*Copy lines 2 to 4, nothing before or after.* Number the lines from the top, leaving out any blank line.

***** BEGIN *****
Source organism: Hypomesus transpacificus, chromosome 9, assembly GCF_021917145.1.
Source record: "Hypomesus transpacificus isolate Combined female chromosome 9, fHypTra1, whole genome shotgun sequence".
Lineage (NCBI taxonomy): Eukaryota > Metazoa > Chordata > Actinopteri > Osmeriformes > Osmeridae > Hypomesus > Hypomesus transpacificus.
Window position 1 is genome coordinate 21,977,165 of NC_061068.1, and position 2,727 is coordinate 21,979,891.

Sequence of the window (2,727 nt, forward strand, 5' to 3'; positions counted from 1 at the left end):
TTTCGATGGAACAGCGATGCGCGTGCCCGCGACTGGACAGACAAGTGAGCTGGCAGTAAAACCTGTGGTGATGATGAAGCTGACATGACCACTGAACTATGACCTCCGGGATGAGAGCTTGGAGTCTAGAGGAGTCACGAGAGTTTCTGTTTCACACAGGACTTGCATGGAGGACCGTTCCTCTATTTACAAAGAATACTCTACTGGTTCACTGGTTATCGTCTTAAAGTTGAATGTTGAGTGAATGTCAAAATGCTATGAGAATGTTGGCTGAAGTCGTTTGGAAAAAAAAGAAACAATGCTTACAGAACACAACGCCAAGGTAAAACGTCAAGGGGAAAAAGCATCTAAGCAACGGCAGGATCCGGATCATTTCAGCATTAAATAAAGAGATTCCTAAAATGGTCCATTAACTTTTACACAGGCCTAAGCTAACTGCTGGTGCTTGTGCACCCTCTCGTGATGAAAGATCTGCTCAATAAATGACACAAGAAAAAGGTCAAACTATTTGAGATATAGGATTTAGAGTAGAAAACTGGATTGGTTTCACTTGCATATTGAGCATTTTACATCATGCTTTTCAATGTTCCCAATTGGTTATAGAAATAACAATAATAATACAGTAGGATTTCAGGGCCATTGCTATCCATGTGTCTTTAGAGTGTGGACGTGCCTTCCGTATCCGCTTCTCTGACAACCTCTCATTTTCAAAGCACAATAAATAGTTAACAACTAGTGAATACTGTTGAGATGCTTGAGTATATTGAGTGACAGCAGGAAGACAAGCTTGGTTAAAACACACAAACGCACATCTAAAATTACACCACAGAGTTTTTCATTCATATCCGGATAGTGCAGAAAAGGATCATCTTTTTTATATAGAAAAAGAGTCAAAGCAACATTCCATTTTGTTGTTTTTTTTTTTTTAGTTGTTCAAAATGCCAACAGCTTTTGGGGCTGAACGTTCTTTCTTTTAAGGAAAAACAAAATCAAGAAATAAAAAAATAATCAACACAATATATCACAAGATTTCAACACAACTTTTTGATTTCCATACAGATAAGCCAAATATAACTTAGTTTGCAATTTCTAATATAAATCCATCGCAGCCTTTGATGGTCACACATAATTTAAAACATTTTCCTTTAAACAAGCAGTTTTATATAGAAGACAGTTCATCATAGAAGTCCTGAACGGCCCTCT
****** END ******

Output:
Source record: "Hypomesus transpacificus isolate Combined female chromosome 9, fHypTra1, whole genome shotgun sequence".
Lineage (NCBI taxonomy): Eukaryota > Metazoa > Chordata > Actinopteri > Osmeriformes > Osmeridae > Hypomesus > Hypomesus transpacificus.
Window position 1 is genome coordinate 21,977,165 of NC_061068.1, and position 2,727 is coordinate 21,979,891.